Monthly Archive



Win32_ReliabilityRecords Class

The Win32_ReliabilityRecords class was introduced with Windows 7. It contains information from the Windows Event Log related to system reliability.


The most interesting properties are the Message and the TimeGenerated

£> Get-WmiObject -class win32_reliabilityRecords | select -First 1 | fl Message, TimeGenerated

Message       : Installation Successful: Windows successfully installed the following update: Definition Update for  Windows Defender - KB2267602 (Definition 1.207.1367.0)
TimeGenerated : 20150929170914.620000-000


Notice the usual delightful date format on TimeGenerated


Easiest way to resolve this and get sensibly formatted date is to use the CIM cmdlets

£> Get-CimInstance -ClassName win32_reliabilityRecords | select -First 1 | fl Message, TimeGenerated

Message       : Installation Successful: Windows successfully installed the following update: Definition Update for  Windows Defender - KB2267602 (Definition 1.207.1367.0)
TimeGenerated : 29/09/2015 18:09:14


Now you have a date you can read easily.

WMI dates

Dates as reported by WMI still seem to cause a lot of problems. If you use the WMI cmdlets

£> Get-WmiObject -Class Win32_OperatingSystem | select *date* | fl

InstallDate   : 20131205101649.000000+000
LocalDateTime : 20150728121320.002000+060


That format is year, month, day, hour, minute, second then fractions of a second after the decimal point with the final +nnn indicating an offset from Greenwich Mean Time  (UTC) for time zones and daylight saving time.


You can read the date presented by WMI but its not intuitive.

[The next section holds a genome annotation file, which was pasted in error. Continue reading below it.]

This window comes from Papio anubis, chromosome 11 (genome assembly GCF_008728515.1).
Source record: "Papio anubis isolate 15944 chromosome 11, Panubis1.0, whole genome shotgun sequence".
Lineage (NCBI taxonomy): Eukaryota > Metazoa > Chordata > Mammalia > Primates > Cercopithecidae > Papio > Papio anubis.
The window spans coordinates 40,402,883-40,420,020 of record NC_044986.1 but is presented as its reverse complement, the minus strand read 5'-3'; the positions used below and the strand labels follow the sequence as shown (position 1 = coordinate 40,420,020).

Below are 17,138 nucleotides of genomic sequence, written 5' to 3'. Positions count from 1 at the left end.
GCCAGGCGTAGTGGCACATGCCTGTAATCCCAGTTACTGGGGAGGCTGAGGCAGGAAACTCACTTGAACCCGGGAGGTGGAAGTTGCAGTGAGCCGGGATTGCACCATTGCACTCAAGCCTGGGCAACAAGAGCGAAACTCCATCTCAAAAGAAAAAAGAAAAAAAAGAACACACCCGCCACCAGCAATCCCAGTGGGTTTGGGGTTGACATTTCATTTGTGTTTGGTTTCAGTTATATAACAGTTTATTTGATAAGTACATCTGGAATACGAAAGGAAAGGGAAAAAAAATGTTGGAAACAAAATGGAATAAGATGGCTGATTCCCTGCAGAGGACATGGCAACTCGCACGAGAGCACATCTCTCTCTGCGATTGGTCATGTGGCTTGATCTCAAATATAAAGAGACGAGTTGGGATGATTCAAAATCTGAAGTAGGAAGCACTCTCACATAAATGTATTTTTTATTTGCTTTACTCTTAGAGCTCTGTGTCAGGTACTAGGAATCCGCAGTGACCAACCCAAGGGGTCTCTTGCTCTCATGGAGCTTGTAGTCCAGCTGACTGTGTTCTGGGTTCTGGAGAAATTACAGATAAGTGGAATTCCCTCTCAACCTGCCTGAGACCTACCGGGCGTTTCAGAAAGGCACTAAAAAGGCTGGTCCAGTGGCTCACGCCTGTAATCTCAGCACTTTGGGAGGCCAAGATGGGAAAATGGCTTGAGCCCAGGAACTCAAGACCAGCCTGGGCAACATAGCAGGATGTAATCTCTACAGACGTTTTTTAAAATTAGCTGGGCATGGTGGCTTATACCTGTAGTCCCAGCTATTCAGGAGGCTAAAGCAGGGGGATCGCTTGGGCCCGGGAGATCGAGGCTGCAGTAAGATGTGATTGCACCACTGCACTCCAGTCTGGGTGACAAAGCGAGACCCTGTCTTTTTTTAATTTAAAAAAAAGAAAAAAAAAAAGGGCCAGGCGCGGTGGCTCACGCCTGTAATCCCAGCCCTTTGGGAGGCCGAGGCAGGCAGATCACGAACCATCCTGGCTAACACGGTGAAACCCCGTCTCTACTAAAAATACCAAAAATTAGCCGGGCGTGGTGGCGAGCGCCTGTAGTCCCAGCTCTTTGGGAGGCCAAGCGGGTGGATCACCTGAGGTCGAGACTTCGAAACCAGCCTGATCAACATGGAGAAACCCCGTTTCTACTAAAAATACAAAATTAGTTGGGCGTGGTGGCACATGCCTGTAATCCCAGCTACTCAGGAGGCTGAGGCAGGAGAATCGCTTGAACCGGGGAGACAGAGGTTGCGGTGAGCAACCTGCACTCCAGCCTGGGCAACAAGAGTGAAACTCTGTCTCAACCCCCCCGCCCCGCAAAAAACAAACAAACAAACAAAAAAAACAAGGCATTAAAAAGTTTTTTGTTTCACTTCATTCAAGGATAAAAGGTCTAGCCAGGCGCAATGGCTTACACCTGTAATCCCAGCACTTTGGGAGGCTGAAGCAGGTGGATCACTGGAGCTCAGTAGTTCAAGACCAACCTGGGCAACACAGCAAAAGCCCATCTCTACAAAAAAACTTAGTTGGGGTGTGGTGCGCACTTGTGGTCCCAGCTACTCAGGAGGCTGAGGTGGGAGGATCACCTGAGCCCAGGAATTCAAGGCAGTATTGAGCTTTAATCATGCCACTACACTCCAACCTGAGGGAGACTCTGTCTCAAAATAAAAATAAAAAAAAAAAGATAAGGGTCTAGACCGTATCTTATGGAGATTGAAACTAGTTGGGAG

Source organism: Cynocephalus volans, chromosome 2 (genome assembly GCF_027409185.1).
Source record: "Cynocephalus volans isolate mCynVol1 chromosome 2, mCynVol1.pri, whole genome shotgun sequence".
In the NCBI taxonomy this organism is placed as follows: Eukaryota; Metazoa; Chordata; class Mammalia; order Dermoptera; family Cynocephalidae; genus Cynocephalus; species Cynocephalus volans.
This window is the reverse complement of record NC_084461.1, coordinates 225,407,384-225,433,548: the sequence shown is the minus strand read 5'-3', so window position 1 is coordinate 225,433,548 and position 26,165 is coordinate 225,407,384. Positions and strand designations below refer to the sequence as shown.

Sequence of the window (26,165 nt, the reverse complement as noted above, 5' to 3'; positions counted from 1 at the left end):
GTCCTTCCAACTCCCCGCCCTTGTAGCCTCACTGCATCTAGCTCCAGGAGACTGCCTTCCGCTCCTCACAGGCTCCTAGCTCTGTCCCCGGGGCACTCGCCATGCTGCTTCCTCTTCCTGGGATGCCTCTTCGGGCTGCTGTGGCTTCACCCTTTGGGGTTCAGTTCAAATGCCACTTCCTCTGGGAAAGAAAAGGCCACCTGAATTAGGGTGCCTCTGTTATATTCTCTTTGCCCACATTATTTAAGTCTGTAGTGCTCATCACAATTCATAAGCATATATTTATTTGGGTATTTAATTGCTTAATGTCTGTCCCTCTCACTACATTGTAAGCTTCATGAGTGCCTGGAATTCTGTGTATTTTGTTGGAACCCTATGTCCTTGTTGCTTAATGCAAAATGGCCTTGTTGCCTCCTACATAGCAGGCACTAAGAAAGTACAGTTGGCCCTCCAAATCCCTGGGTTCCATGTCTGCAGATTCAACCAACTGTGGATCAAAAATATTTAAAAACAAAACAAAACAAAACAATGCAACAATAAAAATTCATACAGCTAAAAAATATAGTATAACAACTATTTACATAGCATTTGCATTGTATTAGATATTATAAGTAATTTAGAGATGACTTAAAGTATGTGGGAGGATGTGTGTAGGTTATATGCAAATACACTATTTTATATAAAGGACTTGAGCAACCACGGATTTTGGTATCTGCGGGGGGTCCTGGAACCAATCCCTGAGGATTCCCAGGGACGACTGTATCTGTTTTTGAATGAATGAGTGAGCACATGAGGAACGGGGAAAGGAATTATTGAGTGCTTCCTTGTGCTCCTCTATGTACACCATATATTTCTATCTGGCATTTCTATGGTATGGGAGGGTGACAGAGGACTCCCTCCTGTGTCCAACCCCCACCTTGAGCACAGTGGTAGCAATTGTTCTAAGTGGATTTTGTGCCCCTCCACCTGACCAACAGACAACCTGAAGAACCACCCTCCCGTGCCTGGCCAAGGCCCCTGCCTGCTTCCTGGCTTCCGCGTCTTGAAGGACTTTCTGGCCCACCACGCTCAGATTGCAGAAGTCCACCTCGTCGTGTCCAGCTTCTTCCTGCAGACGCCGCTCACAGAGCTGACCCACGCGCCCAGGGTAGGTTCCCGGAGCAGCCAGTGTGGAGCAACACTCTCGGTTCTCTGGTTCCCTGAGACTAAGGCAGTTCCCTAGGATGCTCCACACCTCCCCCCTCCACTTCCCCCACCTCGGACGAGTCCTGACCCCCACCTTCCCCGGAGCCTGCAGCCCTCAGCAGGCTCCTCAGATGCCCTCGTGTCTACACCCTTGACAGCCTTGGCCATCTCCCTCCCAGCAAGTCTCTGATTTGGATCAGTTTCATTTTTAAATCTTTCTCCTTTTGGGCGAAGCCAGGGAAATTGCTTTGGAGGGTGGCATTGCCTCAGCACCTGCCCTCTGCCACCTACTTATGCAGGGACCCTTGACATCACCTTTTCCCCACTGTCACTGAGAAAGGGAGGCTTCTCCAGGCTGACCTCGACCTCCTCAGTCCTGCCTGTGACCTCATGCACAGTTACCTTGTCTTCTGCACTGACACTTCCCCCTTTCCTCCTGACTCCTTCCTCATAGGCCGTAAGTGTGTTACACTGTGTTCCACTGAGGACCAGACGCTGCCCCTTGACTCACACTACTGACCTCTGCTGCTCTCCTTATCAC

The PowerShell team added a ConvertToDateTime() to the object output by WMI so that you can easily perform date conversions

£> Get-WmiObject -Class Win32_OperatingSystem | select @{N='Install'; E={$_.ConvertToDateTime($_.Installdate)}}, @{N='Lo
calDate'; E={$_.ConvertToDateTime($_.LocalDateTime)}} | fl

Install   : 05/12/2013 10:16:49
LocalDate : 28/07/2015 12:16:26


Though my preferred solution these days is to use the CIM cmdlets as they convert the date for you without any extra effort

£> Get-CimInstance -ClassName Win32_OperatingSystem | select *date* | fl

InstallDate   : 05/12/2013 10:16:49
LocalDateTime : 28/07/2015 12:17:29

CIM filters

I was looking up Win32_SystemDriver on the MSDN site and noticed there was some PowerShell example code


Get-WmiObject -Class Win32_SystemDriver |
Where-Object -FilterScript {$_.State -eq "Running"} |
Where-Object -FilterScript {$_.StartMode -eq "Manual"} |
Format-Table -Property Name,DisplayName


A better way to write this would be:

Get-WmiObject -Class Win32_SystemDriver -Filter "State='Running' AND StartMode='Manual'" | Format-Table -Property Name, DisplayName –AutoSize




Get-CimInstance -ClassName Win32_SystemDriver -Filter "State='Running' AND StartMode='Manual'" | Format-Table -Property Name, DisplayName -AutoSize


Do the filtering in the CIM call – especially if you’re running this against a number of remote machines. That way you limit the network traffic you’re returning

WMF 5.0 April 2015 preview – – software inventory logging

A software inventory module is now included with the April 2015 WMF 5.0 preview

£> Get-Command -Module SoftwareInventoryLogging | select Name



Windows updates are always a good place to start poking into your systems

£> Get-Command Get-SilWindowsUpdate -Syntax

Get-SilWindowsUpdate [[-ID] <string[]>] [-CimSession <CimSession[]>]
[-ThrottleLimit <int>] [-AsJob] [<CommonParameters>]

£> Get-SilWindowsUpdate

ID          : KB3055381
InstallDate : 4/30/2015



The parameters for Get-SilWindowsUpdate look like those I’d expect from a CDXML module. Inspection of C:\Windows\System32\WindowsPowerShell\v1.0\modules\SoftwareInventoryLogging\

shows  a number of cdxml files



The WMF 5,0 release notes supply a link to further data of software inventory logging – interestingly its flagged as a Windows Server 2012 R2 page.

Trying the cmdlet against a Windows Server 2012 R2 system running WMF 4.0 (with the November 2014 roll up)

$cs = New-CimSession -ComputerName W12R2SUS
Get-SilWindowsUpdate -CimSession $cs

£> Get-SilWindowsUpdate -CimSession $cs

ID             : KB3006193
InstallDate    : 1/5/2015
PSComputerName : W12R2SUS



This means the class is on our Windows Server 2012 R2 box so we could use it directly